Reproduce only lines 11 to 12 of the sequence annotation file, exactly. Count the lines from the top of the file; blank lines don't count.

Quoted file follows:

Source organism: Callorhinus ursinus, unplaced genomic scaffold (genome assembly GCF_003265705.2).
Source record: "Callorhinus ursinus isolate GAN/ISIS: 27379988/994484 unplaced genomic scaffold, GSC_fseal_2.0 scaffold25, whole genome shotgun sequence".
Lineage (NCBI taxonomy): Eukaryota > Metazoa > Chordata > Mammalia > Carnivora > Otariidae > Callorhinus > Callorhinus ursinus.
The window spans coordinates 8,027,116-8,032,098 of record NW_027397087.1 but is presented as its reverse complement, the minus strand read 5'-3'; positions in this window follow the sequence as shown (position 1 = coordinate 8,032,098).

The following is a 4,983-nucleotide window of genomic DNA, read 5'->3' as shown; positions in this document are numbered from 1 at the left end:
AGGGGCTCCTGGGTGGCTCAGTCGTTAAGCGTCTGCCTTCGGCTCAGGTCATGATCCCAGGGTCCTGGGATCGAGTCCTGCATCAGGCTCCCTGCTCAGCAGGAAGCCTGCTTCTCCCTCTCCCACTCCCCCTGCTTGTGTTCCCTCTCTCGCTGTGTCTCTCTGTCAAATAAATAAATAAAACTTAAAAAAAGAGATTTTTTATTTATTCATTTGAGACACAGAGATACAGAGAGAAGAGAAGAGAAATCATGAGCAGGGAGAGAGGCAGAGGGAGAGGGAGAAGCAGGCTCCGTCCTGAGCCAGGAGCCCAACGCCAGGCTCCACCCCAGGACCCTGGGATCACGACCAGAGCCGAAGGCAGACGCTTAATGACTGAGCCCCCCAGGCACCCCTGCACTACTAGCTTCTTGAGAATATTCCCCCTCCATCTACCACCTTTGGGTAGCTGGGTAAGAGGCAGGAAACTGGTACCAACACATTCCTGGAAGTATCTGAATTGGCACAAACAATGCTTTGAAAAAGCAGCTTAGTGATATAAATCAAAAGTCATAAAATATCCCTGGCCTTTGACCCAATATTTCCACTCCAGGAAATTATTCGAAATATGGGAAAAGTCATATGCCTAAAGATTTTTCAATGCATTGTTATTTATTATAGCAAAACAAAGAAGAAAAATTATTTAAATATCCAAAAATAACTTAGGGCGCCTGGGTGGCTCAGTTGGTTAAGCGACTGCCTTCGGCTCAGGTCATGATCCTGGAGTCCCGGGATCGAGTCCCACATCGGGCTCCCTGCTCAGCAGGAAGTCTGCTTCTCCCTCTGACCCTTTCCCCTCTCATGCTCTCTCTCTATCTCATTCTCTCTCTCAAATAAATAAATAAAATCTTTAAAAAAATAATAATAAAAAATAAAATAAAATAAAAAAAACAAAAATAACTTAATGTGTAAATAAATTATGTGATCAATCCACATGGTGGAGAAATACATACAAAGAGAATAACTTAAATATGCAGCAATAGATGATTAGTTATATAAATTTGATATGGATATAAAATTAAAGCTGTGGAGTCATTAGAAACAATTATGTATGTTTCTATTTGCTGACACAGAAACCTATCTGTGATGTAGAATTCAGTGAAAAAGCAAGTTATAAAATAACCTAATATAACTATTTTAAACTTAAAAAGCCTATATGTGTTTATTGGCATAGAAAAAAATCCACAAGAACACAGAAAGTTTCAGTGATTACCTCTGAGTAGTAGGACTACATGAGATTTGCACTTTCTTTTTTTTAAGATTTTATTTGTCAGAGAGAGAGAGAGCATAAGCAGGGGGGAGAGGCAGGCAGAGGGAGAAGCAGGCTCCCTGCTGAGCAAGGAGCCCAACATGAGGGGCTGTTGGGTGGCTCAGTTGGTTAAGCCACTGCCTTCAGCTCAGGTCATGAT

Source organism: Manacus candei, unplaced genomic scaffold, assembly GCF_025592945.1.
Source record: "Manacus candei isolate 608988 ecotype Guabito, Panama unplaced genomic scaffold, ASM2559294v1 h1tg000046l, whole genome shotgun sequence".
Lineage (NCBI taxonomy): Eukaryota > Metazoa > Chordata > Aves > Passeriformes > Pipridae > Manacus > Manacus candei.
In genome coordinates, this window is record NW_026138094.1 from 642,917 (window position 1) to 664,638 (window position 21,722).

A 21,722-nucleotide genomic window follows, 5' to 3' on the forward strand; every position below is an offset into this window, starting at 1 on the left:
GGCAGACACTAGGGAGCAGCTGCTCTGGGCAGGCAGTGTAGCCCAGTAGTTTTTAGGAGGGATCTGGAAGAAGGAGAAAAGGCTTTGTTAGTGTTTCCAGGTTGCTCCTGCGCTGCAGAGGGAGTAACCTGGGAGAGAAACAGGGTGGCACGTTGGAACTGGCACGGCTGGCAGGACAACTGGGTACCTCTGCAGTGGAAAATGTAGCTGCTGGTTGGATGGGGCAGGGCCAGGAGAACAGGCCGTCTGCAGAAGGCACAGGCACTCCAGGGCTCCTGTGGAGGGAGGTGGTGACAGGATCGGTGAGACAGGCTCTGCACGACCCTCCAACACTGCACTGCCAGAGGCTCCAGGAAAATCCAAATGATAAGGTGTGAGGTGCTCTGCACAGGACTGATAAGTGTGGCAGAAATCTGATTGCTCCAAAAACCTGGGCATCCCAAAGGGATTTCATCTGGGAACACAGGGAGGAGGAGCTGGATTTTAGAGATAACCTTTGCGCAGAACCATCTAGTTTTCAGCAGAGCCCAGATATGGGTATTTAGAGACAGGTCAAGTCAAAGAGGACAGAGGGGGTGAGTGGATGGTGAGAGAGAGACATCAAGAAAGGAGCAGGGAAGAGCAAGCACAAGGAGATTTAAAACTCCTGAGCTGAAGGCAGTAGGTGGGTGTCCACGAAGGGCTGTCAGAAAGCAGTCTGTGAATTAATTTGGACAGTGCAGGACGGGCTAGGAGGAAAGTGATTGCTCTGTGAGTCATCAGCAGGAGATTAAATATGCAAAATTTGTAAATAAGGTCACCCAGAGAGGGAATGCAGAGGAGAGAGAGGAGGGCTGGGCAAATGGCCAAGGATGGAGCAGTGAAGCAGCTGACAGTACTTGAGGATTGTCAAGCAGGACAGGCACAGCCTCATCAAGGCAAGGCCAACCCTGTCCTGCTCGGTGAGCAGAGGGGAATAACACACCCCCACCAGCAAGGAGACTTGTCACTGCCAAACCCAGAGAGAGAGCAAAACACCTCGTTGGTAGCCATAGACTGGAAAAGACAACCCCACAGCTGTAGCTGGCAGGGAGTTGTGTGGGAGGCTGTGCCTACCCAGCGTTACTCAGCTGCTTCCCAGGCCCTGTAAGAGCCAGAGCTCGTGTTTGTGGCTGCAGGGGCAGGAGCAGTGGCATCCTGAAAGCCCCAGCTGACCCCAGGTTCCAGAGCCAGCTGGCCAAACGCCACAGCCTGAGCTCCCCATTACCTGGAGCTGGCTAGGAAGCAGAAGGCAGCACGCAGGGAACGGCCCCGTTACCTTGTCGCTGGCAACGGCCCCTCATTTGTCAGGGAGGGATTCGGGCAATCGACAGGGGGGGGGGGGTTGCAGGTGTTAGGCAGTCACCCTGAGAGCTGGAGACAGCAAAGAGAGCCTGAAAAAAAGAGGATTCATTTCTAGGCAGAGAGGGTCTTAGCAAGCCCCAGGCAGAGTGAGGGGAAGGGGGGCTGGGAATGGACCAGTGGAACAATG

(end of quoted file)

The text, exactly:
A 21,722-nucleotide genomic window follows, 5' to 3' on the forward strand; every position below is an offset into this window, starting at 1 on the left:
GGCAGACACTAGGGAGCAGCTGCTCTGGGCAGGCAGTGTAGCCCAGTAGTTTTTAGGAGGGATCTGGAAGAAGGAGAAAAGGCTTTGTTAGTGTTTCCAGGTTGCTCCTGCGCTGCAGAGGGAGTAACCTGGGAGAGAAACAGGGTGGCACGTTGGAACTGGCACGGCTGGCAGGACAACTGGGTACCTCTGCAGTGGAAAATGTAGCTGCTGGTTGGATGGGGCAGGGCCAGGAGAACAGGCCGTCTGCAGAAGGCACAGGCACTCCAGGGCTCCTGTGGAGGGAGGTGGTGACAGGATCGGTGAGACAGGCTCTGCACGACCCTCCAACACTGCACTGCCAGAGGCTCCAGGAAAATCCAAATGATAAGGTGTGAGGTGCTCTGCACAGGACTGATAAGTGTGGCAGAAATCTGATTGCTCCAAAAACCTGGGCATCCCAAAGGGATTTCATCTGGGAACACAGGGAGGAGGAGCTGGATTTTAGAGATAACCTTTGCGCAGAACCATCTAGTTTTCAGCAGAGCCCAGATATGGGTATTTAGAGACAGGTCAAGTCAAAGAGGACAGAGGGGGTGAGTGGATGGTGAGAGAGAGACATCAAGAAAGGAGCAGGGAAGAGCAAGCACAAGGAGATTTAAAACTCCTGAGCTGAAGGCAGTAGGTGGGTGTCCACGAAGGGCTGTCAGAAAGCAGTCTGTGAATTAATTTGGACAGTGCAGGACGGGCTAGGAGGAAAGTGATTGCTCTGTGAGTCATCAGCAGGAGATTAAATATGCAAAATTTGTAAATAAGGTCACCCAGAGAGGGAATGCAGAGGAGAGAGAGGAGGGCTGGGCAAATGGCCAAGGATGGAGCAGTGAAGCAGCTGACAGTACTTGAGGATTGTCAAGCAGGACAGGCACAGCCTCATCAAGGCAAGGCCAACCCTGTCCTGCTCGGTGAGCAGAGGGGAATAACACACCCCCACCAGCAAGGAGACTTGTCACTGCCAAACCCAGAGAGAGAGCAAAACACCTCGTTGGTAGCCATAGACTGGAAAAGACAACCCCACAGCTGTAGCTGGCAGGGAGTTGTGTGGGAGGCTGTGCCTACCCAGCGTTACTCAGCTGCTTCCCAGGCCCTGTAAGAGCCAGAGCTCGTGTTTGTGGCTGCAGGGGCAGGAGCAGTGGCATCCTGAAAGCCCCAGCTGACCCCAGGTTCCAGAGCCAGCTGGCCAAACGCCACAGCCTGAGCTCCCCATTACCTGGAGCTGGCTAGGAAGCAGAAGGCAGCACGCAGGGAACGGCCCCGTTACCTTGTCGCTGGCAACGGCCCCTCATTTGTCAGGGAGGGATTCGGGCAATCGACAGGGGGGGGGGGGTTGCAGGTGTTAGGCAGTCACCCTGAGAGCTGGAGACAGCAAAGAGAGCCTGAAAAAAAGAGGATTCATTTCTAGGCAGAGAGGGTCTTAGCAAGCCCCAGGCAGAGTGAGGGGAAGGGGGGCTGGGAATGGACCAGTGGAACAATG